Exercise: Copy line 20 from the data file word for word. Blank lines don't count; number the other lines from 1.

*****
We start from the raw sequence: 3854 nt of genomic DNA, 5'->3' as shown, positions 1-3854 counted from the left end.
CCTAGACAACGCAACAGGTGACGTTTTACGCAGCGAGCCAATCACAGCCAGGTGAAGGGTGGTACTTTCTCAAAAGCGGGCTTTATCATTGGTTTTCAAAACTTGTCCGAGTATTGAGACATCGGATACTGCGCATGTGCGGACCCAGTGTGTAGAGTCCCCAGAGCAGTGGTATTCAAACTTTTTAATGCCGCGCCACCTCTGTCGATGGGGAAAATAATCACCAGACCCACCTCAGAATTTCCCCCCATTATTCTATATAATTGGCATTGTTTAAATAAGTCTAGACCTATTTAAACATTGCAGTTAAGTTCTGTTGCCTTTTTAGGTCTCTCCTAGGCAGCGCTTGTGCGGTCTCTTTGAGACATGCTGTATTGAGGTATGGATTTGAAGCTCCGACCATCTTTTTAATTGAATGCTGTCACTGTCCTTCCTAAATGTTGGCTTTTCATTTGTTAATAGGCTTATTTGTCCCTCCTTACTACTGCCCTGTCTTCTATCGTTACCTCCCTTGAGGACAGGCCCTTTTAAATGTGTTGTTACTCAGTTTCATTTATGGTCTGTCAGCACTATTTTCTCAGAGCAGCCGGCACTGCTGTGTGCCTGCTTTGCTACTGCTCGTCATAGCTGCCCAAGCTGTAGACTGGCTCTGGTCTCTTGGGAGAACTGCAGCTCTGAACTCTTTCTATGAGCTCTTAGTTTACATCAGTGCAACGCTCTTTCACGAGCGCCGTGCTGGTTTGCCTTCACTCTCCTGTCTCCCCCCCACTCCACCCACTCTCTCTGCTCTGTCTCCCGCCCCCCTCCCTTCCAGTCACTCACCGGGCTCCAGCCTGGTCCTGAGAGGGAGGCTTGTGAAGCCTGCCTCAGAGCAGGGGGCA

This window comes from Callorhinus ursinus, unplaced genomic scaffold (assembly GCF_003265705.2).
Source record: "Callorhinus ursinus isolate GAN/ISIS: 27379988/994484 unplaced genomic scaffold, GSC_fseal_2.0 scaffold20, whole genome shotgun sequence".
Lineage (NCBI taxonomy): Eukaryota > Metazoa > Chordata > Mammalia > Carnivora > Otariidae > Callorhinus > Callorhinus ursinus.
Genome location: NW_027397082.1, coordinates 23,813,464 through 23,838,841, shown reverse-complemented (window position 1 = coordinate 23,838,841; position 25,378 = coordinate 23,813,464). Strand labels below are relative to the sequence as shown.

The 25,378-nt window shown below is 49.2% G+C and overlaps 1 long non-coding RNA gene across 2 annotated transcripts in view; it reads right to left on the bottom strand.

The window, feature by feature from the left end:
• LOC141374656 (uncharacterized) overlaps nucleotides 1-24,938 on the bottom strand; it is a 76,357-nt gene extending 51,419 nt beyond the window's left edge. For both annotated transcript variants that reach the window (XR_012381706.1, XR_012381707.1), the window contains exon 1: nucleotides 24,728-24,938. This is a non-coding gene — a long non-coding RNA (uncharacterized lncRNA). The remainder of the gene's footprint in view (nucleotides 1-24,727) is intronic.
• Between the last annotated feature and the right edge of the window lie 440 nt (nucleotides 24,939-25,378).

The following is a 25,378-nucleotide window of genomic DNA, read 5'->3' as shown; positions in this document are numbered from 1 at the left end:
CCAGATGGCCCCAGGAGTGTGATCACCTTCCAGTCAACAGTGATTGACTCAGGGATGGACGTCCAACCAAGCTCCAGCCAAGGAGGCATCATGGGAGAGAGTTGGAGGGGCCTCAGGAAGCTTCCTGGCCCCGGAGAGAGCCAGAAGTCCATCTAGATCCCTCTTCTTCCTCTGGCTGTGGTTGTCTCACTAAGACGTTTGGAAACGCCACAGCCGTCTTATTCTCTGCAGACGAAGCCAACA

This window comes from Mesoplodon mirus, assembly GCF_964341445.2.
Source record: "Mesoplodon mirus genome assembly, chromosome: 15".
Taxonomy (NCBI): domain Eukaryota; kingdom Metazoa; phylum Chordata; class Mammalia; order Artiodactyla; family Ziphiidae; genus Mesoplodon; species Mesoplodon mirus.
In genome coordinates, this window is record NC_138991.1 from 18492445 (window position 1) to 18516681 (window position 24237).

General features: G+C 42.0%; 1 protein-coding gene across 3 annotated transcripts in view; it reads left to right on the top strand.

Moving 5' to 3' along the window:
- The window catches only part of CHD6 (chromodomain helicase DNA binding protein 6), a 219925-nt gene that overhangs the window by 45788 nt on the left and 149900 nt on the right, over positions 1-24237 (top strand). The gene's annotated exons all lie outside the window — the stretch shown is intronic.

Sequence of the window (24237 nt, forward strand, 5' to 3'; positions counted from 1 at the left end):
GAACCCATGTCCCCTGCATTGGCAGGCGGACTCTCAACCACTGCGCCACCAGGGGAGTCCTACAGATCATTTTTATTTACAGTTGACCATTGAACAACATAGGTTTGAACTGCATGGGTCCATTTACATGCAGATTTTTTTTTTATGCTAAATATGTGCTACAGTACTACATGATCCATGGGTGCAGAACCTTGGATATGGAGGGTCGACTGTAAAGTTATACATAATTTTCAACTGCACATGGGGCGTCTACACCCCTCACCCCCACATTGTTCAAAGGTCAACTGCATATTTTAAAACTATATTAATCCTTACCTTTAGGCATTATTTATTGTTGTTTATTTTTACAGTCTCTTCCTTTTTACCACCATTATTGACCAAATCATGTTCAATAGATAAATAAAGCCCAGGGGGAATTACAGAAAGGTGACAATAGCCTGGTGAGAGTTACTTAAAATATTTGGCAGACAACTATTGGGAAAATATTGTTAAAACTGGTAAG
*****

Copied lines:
Sequence of the window (24237 nt, forward strand, 5' to 3'; positions counted from 1 at the left end):